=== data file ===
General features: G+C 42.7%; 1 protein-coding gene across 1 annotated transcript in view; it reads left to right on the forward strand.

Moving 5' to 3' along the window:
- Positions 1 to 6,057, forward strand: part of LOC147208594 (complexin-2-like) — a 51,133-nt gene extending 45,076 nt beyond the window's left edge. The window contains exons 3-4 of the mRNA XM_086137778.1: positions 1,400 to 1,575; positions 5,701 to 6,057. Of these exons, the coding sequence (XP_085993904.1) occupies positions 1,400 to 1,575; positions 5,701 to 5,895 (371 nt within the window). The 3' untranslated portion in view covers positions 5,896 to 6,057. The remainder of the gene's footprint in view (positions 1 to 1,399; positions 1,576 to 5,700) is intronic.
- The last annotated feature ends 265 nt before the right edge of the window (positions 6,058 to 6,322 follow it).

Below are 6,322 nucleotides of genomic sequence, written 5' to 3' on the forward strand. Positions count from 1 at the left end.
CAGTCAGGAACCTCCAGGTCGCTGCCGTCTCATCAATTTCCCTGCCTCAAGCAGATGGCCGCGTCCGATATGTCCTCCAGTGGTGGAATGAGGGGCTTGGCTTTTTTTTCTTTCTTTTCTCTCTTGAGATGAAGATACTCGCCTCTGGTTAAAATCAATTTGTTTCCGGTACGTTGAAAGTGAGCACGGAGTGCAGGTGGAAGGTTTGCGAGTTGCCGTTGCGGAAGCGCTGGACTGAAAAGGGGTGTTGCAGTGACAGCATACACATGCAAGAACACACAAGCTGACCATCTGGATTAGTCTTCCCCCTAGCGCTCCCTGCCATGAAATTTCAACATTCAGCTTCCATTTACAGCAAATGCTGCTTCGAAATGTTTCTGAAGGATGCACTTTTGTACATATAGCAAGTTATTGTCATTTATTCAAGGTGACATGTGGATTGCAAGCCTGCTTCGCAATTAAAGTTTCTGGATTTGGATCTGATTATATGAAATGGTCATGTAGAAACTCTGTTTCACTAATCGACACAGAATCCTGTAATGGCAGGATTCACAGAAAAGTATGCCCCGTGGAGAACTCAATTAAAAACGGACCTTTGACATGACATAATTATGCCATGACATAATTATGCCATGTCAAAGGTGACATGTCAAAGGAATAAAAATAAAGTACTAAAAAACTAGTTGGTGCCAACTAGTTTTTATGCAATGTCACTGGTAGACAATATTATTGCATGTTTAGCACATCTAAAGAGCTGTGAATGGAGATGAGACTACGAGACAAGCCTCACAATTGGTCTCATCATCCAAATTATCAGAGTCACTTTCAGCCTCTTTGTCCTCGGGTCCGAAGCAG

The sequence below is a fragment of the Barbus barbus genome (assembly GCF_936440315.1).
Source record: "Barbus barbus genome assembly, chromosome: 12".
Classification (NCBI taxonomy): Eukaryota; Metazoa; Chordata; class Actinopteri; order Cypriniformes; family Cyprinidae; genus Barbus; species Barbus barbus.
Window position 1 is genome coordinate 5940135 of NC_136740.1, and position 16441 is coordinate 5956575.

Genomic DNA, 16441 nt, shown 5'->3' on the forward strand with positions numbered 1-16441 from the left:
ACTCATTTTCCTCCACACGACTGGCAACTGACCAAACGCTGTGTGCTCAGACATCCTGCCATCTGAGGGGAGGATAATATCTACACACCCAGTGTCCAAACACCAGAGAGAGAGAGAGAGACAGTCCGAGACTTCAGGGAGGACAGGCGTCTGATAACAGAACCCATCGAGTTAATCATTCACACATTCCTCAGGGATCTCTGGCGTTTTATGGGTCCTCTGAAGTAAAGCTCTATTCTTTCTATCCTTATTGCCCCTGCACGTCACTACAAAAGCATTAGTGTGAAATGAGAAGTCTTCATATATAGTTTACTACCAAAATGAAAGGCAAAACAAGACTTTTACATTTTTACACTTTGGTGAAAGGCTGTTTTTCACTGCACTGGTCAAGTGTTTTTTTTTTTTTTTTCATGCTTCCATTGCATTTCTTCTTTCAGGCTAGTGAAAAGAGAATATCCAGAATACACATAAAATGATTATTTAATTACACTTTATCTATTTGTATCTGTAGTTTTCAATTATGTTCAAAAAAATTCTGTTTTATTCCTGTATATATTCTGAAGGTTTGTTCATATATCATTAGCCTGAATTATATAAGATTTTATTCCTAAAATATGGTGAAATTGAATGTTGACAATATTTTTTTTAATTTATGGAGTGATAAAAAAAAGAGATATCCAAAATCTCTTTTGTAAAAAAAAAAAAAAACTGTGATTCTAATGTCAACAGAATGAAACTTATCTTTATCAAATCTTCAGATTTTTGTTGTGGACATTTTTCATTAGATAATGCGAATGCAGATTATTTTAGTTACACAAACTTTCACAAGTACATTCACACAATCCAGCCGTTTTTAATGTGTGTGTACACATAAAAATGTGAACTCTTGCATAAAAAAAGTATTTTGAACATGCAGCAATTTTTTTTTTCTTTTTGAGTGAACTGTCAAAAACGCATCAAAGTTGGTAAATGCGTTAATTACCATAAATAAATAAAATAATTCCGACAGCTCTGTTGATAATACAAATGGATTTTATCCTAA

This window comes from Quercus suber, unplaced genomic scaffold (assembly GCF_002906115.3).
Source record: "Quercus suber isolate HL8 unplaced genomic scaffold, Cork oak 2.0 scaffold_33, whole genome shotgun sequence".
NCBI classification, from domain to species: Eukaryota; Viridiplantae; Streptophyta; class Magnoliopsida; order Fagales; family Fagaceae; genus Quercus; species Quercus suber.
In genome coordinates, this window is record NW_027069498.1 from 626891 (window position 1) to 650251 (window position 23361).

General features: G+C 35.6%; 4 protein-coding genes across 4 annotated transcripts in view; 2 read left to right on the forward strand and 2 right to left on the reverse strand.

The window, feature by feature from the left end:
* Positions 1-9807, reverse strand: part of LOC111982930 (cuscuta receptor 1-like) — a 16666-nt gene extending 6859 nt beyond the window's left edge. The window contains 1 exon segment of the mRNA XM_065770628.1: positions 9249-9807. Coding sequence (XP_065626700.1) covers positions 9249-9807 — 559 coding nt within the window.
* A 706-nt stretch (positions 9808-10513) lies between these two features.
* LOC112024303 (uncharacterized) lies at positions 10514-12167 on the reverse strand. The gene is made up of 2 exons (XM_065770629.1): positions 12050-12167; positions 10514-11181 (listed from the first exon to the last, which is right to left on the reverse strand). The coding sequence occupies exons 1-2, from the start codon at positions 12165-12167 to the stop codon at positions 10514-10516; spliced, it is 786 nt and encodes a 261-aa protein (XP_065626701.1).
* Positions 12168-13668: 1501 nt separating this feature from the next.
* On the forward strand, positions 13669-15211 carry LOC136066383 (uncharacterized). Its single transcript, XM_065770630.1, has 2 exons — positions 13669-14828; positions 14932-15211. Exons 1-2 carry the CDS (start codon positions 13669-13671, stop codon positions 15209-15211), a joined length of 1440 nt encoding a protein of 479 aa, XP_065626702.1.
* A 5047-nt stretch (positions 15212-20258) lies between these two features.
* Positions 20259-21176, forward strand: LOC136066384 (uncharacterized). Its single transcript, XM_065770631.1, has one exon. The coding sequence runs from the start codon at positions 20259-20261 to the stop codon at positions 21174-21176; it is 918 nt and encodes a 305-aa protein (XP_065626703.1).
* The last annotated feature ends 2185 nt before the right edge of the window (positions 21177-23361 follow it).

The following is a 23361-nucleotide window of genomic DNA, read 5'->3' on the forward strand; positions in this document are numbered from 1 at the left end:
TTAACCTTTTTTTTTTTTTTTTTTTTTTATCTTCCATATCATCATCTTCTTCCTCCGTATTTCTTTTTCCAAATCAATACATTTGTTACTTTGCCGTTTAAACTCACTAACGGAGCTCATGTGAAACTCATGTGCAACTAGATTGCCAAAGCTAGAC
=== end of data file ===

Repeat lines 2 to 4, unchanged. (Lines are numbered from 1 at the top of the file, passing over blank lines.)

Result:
Moving 5' to 3' along the window:
- Positions 1 to 6,057, forward strand: part of LOC147208594 (complexin-2-like) — a 51,133-nt gene extending 45,076 nt beyond the window's left edge. The window contains exons 3-4 of the mRNA XM_086137778.1: positions 1,400 to 1,575; positions 5,701 to 6,057. Of these exons, the coding sequence (XP_085993904.1) occupies positions 1,400 to 1,575; positions 5,701 to 5,895 (371 nt within the window). The 3' untranslated portion in view covers positions 5,896 to 6,057. The remainder of the gene's footprint in view (positions 1 to 1,399; positions 1,576 to 5,700) is intronic.
- The last annotated feature ends 265 nt before the right edge of the window (positions 6,058 to 6,322 follow it).